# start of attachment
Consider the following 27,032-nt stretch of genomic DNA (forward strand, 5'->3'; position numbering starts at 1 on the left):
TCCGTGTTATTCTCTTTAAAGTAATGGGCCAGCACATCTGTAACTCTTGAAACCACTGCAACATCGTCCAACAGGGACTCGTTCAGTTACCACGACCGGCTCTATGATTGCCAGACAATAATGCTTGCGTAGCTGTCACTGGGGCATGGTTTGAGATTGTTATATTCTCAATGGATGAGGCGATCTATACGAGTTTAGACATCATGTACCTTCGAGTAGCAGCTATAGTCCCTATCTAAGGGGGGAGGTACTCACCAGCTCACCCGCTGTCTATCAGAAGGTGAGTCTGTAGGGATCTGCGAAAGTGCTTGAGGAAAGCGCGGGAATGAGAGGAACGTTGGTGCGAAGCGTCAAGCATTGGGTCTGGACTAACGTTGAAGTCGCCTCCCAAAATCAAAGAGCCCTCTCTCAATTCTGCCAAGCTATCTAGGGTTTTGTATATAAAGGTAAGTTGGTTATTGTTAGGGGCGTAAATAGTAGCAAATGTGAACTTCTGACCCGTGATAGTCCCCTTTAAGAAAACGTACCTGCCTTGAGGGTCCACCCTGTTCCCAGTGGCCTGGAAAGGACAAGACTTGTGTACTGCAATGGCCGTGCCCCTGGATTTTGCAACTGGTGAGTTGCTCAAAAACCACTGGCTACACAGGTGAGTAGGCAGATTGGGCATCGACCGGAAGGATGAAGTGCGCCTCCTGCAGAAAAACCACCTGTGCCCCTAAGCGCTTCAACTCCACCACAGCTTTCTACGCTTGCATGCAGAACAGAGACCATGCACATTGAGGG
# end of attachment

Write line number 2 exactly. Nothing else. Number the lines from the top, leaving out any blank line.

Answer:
TCCGTGTTATTCTCTTTAAAGTAATGGGCCAGCACATCTGTAACTCTTGAAACCACTGCAACATCGTCCAACAGGGACTCGTTCAGTTACCACGACCGGCTCTATGATTGCCAGACAATAATGCTTGCGTAGCTGTCACTGGGGCATGGTTTGAGATTGTTATATTCTCAATGGATGAGGCGATCTATACGAGTTTAGACATCATGTACCTTCGAGTAGCAGCTATAGTCCCTATCTAAGGGGGGAGGTACTCACCAGCTCACCCGCTGTCTATCAGAAGGTGAGTCTGTAGGGATCTGCGAAAGTGCTTGAGGAAAGCGCGGGAATGAGAGGAACGTTGGTGCGAAGCGTCAAGCATTGGGTCTGGACTAACGTTGAAGTCGCCTCCCAAAATCAAAGAGCCCTCTCTCAATTCTGCCAAGCTATCTAGGGTTTTGTATATAAAGGTAAGTTGGTTATTGTTAGGGGCGTAAATAGTAGCAAATGTGAACTTCTGACCCGTGATAGTCCCCTTTAAGAAAACGTACCTGCCTTGAGGGTCCACCCTGTTCCCAGTGGCCTGGAAAGGACAAGACTTGTGTACTGCAATGGCCGTGCCCCTGGATTTTGCAACTGGTGAGTTGCTCAAAAACCACTGGCTACACAGGTGAGTAGGCAGATTGGGCATCGACCGGAAGGATGAAGTGCGCCTCCTGCAGAAAAACCACCTGTGCCCCTAAGCGCTTCAACTCCACCACAGCTTTCTACGCTTGCATGCAGAACAGAGACCATGCACATTGAGGG